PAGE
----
Office Coach: Bad reviews could be retaliation
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Question:A few months ago, I went to human resources and made a formal sexual harassment complaint about my manager, which resulted in his termination. His replacement is a competent, experienced woman who initially seemed empathic and approachable. Unfortunately, that impression was incorrect.
My new manager recently informed me that both her boss and the HR director have expressed concerns about my job performance. When I told her that I had received the highest possible rating on my last six performance reviews, she replied that management's perception had changed and that I would be watched very closely in the future.
Now I feel as though I have to document everything I do, which is extremely stressful. I have begun using the time clock to punch in and out, just to be sure my work hours are recorded. I have also started keeping a log of every task that I complete.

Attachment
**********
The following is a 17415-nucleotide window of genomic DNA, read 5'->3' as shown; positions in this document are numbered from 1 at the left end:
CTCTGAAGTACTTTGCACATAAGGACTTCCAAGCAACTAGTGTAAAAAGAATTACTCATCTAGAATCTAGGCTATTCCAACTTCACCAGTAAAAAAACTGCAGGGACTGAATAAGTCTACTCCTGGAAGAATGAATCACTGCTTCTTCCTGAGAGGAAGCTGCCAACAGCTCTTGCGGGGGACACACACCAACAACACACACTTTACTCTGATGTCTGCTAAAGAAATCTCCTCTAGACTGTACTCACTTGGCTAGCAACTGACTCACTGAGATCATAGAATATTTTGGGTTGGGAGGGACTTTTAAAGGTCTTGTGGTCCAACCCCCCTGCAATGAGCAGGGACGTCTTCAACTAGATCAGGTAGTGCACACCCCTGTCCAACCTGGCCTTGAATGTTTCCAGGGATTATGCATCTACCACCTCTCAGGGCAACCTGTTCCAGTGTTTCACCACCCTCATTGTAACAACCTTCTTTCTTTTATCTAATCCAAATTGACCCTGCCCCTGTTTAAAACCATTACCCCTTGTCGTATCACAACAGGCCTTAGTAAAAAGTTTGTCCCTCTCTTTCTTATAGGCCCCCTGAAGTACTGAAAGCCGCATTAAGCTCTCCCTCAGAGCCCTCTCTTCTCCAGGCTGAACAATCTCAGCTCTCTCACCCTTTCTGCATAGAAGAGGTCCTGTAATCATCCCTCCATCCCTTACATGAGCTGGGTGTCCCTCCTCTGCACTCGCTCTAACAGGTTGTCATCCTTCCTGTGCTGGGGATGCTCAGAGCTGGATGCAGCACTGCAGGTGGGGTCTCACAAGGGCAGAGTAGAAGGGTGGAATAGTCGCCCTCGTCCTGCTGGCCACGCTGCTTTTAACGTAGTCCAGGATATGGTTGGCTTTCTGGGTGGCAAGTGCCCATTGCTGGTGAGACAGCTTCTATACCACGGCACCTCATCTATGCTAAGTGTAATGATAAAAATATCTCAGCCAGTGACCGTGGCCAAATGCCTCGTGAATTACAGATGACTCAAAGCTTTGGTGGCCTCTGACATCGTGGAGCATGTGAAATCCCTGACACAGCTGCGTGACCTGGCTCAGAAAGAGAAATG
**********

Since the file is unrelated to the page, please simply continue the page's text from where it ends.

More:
I'm sure this threat originated with the HR director, because he was not pleased when I followed through with my sexual harassment claim. He told me not to discuss that issue with anyone, so now I don't know where to turn.
Answer: Retaliation for filing a sexual harassment complaint is against the law, so the logical place to seek help and advice would be the Equal Employment Opportunity Commission. This implied threat to your employment appears to be an obvious attempt to retaliate. If your HR manager is in on the scheme, then your only recourse is to find an external source of assistance.
The EEOC can review your legal options and help you decide whether to file a formal charge against your company. In the meantime, continue to document your activities and consider starting a job search, because you may never again feel comfortable in this apparently hostile environment.
First Published July 1, 2012 12:00 am